|Image courtesy of Flickr user ellajphillips.|
Rommelfanger and Boshears state,
“We have been disappointed by the initial responses from experts weighing in on the matter. So far the general response has been either to mock the character of Sergio Canavero, the neurosurgeon proposing the operations, or ignore the subject in the hope it goes away. But we think these opinions and the reporting on this procedure has missed two critical questions: Why China? Why now?”
|Sergio Canavero, image courtesy of Flickr.|
“Actually, not since Galileo has a scientific idea received so much scathing remarks and generated so much acrimony - even at a personal level- amid the medical, surgical, and ethical community than HEAVEN (Canavero 2013). Today this idea no longer faces up to the Catholic Church (at least not directly), but to its current Western substitute: the Academe. However, while the Catholic Church invited Galileo to defend his thesis, the academic world did not. As thousands of doctors from around the world wrote to be part of this effort (including several who had plans for a head/brain transplant themselves!), no single mainstream official association, on the back of media requests, contacted us for more details (some even refused to answer those requests!). Even worse, as proven by several conferences we have been invited to, surgeons and other professionals had not read our literature (“not enough time!”) and the supposed impossibility of reconnecting the spinal cord was based on nothing more than outdated notions on spinal anatomophysiology.”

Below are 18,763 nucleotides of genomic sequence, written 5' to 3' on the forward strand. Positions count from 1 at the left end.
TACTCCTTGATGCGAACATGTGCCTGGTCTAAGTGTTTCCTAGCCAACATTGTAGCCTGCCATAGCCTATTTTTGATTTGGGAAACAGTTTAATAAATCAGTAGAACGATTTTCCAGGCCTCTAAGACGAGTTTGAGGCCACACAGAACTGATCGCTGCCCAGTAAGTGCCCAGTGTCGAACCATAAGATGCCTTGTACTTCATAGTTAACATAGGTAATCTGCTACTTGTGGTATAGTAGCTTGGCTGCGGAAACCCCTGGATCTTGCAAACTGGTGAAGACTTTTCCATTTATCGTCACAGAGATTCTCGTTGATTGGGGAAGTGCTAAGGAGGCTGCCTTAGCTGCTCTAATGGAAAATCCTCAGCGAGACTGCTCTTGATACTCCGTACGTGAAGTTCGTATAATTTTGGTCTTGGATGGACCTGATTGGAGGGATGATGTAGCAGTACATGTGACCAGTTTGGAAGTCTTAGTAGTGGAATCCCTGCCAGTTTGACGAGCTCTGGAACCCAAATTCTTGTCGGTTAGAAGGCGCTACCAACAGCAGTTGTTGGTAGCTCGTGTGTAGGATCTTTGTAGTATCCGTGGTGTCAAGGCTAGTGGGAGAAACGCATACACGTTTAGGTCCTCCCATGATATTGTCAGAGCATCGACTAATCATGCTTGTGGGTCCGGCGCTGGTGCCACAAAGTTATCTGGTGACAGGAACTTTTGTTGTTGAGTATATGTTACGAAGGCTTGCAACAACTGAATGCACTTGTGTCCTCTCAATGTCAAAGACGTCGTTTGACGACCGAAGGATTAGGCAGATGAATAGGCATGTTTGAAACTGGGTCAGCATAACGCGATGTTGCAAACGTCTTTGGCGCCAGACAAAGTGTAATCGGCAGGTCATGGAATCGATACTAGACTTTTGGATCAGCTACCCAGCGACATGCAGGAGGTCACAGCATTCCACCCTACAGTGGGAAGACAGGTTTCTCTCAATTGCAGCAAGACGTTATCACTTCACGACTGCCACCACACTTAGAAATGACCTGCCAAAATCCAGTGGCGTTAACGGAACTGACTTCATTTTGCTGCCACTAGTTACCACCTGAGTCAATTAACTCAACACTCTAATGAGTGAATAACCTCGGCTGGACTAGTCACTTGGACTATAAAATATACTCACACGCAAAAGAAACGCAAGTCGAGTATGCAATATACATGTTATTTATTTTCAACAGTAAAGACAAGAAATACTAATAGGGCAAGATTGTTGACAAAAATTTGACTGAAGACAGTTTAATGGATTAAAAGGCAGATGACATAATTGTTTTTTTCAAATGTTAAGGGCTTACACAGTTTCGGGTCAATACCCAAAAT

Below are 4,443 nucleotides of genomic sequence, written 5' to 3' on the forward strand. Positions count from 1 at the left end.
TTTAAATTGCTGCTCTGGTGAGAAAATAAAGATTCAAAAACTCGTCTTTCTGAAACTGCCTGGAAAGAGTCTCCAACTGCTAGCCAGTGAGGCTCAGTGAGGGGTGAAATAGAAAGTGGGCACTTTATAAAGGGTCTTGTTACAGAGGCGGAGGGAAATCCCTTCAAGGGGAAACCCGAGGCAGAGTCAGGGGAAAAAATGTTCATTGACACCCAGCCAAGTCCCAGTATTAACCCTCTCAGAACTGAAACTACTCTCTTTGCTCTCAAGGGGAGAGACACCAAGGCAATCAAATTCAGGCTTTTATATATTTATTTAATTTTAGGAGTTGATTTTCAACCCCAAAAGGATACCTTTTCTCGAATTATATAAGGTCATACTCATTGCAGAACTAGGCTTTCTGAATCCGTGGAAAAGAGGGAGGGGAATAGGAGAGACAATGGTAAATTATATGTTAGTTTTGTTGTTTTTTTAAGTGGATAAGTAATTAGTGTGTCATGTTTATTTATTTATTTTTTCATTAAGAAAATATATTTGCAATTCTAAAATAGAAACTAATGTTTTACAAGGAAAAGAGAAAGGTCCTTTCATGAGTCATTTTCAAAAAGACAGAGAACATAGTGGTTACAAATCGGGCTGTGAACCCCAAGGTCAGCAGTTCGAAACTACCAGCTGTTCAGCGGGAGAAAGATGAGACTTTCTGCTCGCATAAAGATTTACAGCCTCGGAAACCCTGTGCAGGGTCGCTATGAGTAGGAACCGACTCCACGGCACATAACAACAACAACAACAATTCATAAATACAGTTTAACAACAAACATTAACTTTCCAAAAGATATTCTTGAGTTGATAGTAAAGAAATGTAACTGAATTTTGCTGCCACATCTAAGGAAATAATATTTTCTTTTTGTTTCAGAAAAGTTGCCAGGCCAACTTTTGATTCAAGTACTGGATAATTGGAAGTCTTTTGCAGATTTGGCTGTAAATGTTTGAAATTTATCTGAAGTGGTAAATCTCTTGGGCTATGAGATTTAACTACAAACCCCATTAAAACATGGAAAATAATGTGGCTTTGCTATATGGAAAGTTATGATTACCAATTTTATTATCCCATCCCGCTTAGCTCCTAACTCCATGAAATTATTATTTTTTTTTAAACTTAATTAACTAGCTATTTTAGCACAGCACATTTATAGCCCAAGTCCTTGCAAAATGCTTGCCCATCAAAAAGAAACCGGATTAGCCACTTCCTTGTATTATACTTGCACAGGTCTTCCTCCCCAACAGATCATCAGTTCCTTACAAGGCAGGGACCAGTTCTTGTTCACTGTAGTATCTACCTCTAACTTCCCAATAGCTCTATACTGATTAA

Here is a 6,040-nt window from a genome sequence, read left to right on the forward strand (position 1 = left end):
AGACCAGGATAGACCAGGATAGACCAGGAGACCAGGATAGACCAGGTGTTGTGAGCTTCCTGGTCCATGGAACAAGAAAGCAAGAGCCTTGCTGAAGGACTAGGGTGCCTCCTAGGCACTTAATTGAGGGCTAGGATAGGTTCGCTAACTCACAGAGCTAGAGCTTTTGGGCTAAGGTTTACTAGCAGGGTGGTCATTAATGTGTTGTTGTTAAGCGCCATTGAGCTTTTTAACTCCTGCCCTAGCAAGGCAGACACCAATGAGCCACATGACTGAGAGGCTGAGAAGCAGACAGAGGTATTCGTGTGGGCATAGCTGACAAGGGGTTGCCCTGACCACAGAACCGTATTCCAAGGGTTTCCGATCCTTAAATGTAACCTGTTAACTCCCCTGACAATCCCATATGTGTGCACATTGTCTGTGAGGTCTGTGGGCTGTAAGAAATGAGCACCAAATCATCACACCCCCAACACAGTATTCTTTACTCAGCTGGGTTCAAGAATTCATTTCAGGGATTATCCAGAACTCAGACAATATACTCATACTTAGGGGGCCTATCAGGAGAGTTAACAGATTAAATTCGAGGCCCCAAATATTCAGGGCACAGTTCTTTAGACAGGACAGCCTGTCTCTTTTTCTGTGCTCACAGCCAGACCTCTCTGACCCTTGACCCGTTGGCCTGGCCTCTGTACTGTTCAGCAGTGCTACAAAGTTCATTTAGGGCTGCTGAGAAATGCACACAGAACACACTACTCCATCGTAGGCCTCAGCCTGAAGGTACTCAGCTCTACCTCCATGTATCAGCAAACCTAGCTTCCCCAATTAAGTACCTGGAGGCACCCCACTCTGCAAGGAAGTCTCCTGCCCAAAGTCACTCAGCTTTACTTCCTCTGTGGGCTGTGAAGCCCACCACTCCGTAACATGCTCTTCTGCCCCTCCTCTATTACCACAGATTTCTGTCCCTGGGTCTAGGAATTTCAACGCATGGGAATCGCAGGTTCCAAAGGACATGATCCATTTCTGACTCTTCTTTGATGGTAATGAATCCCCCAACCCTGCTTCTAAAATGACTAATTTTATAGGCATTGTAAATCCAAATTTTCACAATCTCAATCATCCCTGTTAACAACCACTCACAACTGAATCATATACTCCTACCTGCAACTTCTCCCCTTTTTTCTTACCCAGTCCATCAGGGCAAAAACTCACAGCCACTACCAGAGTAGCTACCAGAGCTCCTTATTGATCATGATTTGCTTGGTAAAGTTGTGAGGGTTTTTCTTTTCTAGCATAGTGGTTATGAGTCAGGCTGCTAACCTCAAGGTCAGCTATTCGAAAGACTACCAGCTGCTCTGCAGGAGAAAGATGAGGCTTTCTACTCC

|Paul Root Wolpe|
“They claim that they have been the subjected to the most scathing remarks and acrimony since Galileo(!). Yet, their provocative use of the acronym HEAVEN for the procedure itself, their mis-citing of Collins and Pinch’s book “The Golem: What You Should Know about Science” to defend their practices, and their lack of convincing evidential support and ethical sensitivity for such an ethically fraught and unprecedented surgical undertaking, all point to a kind of social and scientific tone-deafness that might have been avoided with a more scientifically and ethically rigorous, transparent, and collegial approach to the endeavor.”
Read Canavero’s and Wolpe’s articles in their entirety and the rest of the 8.4 issue here. You can also revisit one of our past posts on head transplants here. We ask that you keep a level head as you read.